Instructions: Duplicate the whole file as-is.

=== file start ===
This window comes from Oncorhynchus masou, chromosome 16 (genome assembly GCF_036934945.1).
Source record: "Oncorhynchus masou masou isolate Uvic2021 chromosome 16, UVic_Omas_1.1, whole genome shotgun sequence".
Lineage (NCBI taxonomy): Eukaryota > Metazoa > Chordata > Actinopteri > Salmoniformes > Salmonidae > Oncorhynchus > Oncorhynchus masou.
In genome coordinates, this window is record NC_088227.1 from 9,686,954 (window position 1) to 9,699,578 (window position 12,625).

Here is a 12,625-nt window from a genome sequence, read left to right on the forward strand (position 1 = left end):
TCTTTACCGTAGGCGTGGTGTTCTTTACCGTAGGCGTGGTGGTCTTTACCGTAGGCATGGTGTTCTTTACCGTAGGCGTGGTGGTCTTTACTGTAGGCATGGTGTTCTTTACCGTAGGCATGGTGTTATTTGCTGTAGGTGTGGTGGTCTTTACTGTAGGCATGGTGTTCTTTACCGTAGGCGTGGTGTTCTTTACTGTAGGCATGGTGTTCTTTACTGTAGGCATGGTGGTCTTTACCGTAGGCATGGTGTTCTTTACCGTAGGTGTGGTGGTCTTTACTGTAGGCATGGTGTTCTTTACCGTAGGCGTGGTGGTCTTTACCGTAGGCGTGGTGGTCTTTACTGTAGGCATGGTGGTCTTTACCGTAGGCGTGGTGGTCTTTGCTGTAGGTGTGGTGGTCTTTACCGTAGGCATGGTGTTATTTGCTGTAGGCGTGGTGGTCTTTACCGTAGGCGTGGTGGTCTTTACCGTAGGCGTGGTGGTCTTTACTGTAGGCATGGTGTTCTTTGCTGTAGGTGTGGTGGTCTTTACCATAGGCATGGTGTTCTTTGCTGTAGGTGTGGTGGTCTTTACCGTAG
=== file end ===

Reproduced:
This window comes from Oncorhynchus masou, chromosome 16 (genome assembly GCF_036934945.1).
Source record: "Oncorhynchus masou masou isolate Uvic2021 chromosome 16, UVic_Omas_1.1, whole genome shotgun sequence".
Lineage (NCBI taxonomy): Eukaryota > Metazoa > Chordata > Actinopteri > Salmoniformes > Salmonidae > Oncorhynchus > Oncorhynchus masou.
In genome coordinates, this window is record NC_088227.1 from 9,686,954 (window position 1) to 9,699,578 (window position 12,625).

Here is a 12,625-nt window from a genome sequence, read left to right on the forward strand (position 1 = left end):
TCTTTACCGTAGGCGTGGTGTTCTTTACCGTAGGCGTGGTGGTCTTTACCGTAGGCATGGTGTTCTTTACCGTAGGCGTGGTGGTCTTTACTGTAGGCATGGTGTTCTTTACCGTAGGCATGGTGTTATTTGCTGTAGGTGTGGTGGTCTTTACTGTAGGCATGGTGTTCTTTACCGTAGGCGTGGTGTTCTTTACTGTAGGCATGGTGTTCTTTACTGTAGGCATGGTGGTCTTTACCGTAGGCATGGTGTTCTTTACCGTAGGTGTGGTGGTCTTTACTGTAGGCATGGTGTTCTTTACCGTAGGCGTGGTGGTCTTTACCGTAGGCGTGGTGGTCTTTACTGTAGGCATGGTGGTCTTTACCGTAGGCGTGGTGGTCTTTGCTGTAGGTGTGGTGGTCTTTACCGTAGGCATGGTGTTATTTGCTGTAGGCGTGGTGGTCTTTACCGTAGGCGTGGTGGTCTTTACCGTAGGCGTGGTGGTCTTTACTGTAGGCATGGTGTTCTTTGCTGTAGGTGTGGTGGTCTTTACCATAGGCATGGTGTTCTTTGCTGTAGGTGTGGTGGTCTTTACCGTAG